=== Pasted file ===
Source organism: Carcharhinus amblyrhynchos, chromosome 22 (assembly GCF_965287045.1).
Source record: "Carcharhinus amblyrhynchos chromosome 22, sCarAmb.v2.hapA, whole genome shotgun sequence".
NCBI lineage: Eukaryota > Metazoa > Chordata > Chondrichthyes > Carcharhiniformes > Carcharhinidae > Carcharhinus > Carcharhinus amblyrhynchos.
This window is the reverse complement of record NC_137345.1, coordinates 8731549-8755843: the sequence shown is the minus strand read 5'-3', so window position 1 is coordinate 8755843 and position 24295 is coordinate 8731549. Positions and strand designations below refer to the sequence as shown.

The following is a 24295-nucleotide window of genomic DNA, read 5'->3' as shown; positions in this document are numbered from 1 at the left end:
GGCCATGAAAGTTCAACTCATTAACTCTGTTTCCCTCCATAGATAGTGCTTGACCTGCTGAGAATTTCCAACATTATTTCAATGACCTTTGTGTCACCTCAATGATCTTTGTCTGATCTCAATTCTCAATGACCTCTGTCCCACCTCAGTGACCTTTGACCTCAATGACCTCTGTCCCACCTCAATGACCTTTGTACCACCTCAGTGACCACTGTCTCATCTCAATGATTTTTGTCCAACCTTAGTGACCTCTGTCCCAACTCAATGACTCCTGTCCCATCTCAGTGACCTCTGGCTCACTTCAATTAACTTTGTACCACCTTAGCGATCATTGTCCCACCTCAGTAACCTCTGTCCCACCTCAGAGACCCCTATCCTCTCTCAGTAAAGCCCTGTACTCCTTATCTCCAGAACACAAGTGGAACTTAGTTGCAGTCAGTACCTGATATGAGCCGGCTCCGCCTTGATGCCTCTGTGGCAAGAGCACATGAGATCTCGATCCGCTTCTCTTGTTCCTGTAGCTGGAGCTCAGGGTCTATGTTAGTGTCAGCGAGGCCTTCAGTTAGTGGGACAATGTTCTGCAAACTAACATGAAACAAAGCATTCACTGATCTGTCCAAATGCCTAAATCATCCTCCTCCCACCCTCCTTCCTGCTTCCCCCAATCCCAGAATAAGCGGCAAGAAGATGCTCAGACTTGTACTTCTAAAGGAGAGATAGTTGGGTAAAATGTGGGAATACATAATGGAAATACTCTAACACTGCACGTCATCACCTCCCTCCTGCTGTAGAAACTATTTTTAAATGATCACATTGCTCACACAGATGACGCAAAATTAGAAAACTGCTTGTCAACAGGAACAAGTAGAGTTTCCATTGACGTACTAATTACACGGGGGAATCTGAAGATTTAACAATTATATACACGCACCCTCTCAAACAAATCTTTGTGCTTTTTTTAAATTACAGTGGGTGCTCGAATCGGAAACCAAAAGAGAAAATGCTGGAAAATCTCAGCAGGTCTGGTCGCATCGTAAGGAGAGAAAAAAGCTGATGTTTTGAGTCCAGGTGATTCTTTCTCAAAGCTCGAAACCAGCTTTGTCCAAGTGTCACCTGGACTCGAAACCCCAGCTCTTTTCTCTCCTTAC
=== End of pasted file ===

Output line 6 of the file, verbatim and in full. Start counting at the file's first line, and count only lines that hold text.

GGCCATGAAAGTTCAACTCATTAACTCTGTTTCCCTCCATAGATAGTGCTTGACCTGCTGAGAATTTCCAACATTATTTCAATGACCTTTGTGTCACCTCAATGATCTTTGTCTGATCTCAATTCTCAATGACCTCTGTCCCACCTCAGTGACCTTTGACCTCAATGACCTCTGTCCCACCTCAATGACCTTTGTACCACCTCAGTGACCACTGTCTCATCTCAATGATTTTTGTCCAACCTTAGTGACCTCTGTCCCAACTCAATGACTCCTGTCCCATCTCAGTGACCTCTGGCTCACTTCAATTAACTTTGTACCACCTTAGCGATCATTGTCCCACCTCAGTAACCTCTGTCCCACCTCAGAGACCCCTATCCTCTCTCAGTAAAGCCCTGTACTCCTTATCTCCAGAACACAAGTGGAACTTAGTTGCAGTCAGTACCTGATATGAGCCGGCTCCGCCTTGATGCCTCTGTGGCAAGAGCACATGAGATCTCGATCCGCTTCTCTTGTTCCTGTAGCTGGAGCTCAGGGTCTATGTTAGTGTCAGCGAGGCCTTCAGTTAGTGGGACAATGTTCTGCAAACTAACATGAAACAAAGCATTCACTGATCTGTCCAAATGCCTAAATCATCCTCCTCCCACCCTCCTTCCTGCTTCCCCCAATCCCAGAATAAGCGGCAAGAAGATGCTCAGACTTGTACTTCTAAAGGAGAGATAGTTGGGTAAAATGTGGGAATACATAATGGAAATACTCTAACACTGCACGTCATCACCTCCCTCCTGCTGTAGAAACTATTTTTAAATGATCACATTGCTCACACAGATGACGCAAAATTAGAAAACTGCTTGTCAACAGGAACAAGTAGAGTTTCCATTGACGTACTAATTACACGGGGGAATCTGAAGATTTAACAATTATATACACGCACCCTCTCAAACAAATCTTTGTGCTTTTTTTAAATTACAGTGGGTGCTCGAATCGGAAACCAAAAGAGAAAATGCTGGAAAATCTCAGCAGGTCTGGTCGCATCGTAAGGAGAGAAAAAAGCTGATGTTTTGAGTCCAGGTGATTCTTTCTCAAAGCTCGAAACCAGCTTTGTCCAAGTGTCACCTGGACTCGAAACCCCAGCTCTTTTCTCTCCTTAC